Why should it be a big deal if a French president gives a speech in Dakar? Lots of reasons. Rarely does anyone walk softly and carry a big stick in quite the same way that François Hollande did earlier this month. Hollande was walking softly—even talking softly—while in Dakar. Some five years after Nicolas Sarkozy’s infamous speech asserting that “the African man had not sufficiently entered into history,” Hollande seemed to be both pandering to and hectoring Senegal’s National Assembly in his address before it. Africa was the continent of the future, he insisted—young, with a growing economy, forward-looking. But Hollande also looked backwards, recognizing that Senegal had given a great deal to France in the past, whether voluntarily or not. Blaise Diagne took a seat in the French Parliament in 1914, he noted; Léopold Sedar Senghor helped to write a new French constitution in 1958. Democratic lessons keep coming—there are more women in parliament in Dakar than in Paris. The debt is deep, Hollande said, and it passes through the slave trade, recruitment into the world wars, the massacre of mutinying soldiers at Thiaroye in 1944, and so much else.
In New York for the UN General Assembly, Hollande’s diplomats had been waving the big stick. They pushed the Security Council to give conditional approval for a West African force to intervene in Mali. Hollande picked up that theme in Dakar, too. Tough to look like the new democrat when you are effectively arguing for an invasion—as necessary as that might be. Was this a new African policy or the old FrançAfrique?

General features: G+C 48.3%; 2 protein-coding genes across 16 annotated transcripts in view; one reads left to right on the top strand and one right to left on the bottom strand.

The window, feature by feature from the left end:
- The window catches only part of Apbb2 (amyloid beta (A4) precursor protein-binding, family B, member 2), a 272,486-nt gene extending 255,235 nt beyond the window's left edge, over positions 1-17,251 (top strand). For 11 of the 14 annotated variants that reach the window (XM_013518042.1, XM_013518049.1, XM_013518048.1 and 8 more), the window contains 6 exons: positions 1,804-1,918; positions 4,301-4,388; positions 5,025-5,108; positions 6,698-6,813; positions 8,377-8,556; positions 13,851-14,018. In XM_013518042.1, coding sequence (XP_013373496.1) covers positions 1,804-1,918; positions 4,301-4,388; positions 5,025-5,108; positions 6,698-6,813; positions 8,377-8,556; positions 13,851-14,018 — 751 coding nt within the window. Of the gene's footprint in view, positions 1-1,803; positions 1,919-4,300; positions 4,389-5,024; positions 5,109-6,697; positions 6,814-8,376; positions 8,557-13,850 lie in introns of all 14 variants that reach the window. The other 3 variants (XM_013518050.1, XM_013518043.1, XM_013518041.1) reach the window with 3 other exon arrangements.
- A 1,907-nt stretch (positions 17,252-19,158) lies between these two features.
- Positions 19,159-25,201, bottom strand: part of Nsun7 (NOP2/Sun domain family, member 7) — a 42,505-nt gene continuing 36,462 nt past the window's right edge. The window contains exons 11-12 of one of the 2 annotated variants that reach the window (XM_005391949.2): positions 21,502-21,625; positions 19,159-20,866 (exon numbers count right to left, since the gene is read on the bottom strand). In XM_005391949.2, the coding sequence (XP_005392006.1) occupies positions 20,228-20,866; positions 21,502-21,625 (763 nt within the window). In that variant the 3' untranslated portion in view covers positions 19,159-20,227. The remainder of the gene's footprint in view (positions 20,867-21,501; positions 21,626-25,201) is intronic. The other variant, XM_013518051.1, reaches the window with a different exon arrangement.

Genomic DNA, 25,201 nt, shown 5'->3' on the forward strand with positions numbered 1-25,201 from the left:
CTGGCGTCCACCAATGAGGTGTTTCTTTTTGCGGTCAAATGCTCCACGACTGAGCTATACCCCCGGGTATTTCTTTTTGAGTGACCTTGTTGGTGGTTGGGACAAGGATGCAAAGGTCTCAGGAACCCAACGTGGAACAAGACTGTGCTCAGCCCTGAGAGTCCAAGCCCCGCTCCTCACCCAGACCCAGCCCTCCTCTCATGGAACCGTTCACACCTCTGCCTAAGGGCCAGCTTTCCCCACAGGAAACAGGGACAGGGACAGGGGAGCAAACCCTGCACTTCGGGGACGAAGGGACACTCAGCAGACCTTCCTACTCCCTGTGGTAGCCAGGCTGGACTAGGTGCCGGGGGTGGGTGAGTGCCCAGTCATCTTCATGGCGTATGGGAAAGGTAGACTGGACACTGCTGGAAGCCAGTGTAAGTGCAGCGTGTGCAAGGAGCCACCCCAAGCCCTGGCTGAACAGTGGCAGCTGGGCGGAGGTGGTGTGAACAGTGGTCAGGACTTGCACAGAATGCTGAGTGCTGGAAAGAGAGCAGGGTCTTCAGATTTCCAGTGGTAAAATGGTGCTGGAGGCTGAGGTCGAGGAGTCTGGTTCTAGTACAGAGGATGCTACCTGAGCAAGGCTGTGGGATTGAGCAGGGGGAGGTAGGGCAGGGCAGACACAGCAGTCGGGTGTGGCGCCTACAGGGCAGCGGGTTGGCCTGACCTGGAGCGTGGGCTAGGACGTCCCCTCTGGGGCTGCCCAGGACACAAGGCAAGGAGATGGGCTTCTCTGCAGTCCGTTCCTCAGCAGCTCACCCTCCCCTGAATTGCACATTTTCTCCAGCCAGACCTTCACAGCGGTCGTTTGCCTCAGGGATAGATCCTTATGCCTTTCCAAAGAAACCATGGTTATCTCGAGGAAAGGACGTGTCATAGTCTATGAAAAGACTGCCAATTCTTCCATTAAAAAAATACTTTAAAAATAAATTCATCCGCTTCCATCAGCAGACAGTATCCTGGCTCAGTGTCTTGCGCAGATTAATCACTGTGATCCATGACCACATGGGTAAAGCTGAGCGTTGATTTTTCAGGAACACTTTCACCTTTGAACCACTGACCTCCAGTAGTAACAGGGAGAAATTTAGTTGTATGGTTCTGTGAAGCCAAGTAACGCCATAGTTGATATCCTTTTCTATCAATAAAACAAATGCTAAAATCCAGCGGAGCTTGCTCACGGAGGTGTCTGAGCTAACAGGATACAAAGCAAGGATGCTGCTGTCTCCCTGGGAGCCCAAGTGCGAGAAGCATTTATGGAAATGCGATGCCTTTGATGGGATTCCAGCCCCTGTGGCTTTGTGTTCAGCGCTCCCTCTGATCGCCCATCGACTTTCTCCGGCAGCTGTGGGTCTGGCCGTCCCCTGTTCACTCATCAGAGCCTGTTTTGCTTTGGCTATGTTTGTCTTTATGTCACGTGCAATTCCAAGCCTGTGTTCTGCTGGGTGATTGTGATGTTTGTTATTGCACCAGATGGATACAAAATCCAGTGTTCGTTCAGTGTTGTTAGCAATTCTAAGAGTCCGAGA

Hollande was unequivocal about that. During his presidency, he said in an interview, “There will be France. There will be Africa. There won’t be any need to fuse the two words.” French-African relations would be transparent, he asserted, and characterized by respect.
Still, Hollande’s trip had a kind of look-at-the-birdie quality to it, and not just because of the saber-rattling in New York. The visit to Dakar was meant to serve as a counterpoint to his next stop, in Kinshasa, which Hollande clearly had mixed feelings about. The 14th francophone summit was being held there recently, but Congo’s President Joseph Kabila is not exactly the company that Hollande wants to keep, and Congo was not the first place on the continent he wanted to visit. Even while there, he went out of his way to express his discomfort with the “unacceptable” fashion in which Kabila governs the Congo, with the turbulent elections that kept him in power, and with the murky murder of human rights activist Floribert Chebeya in 2010. At Kinshasa’s French Institute, Hollande inaugurated a new A/V center named in honor of Chebeya, even as the investigation into his murder continues. He also met with opposition leaders and generally behaved… well, not exactly like an invited guest.
Another gesture—made the same week—was no less symbolic. Fifty-one years after French policemen murdered dozens, maybe hundreds, of protesting Algerians in the center of Paris on October 17, 1961, Hollande became the first French president to recognize that fact. Millions of tourists walk past the tiny plaque on the Seine that notes discreetly that here, from the bridges, policemen threw Algerians to drown. This is not some hidden place like, say, Philadelphia, Mississippi. But here, like there, the past isn’t dead; it isn’t even past yet. What the presidential confession means, no one knows yet. But if Hollande wants to talk colonial crimes, he’ll be a busy man.
Damned if you do, damned if you don’t.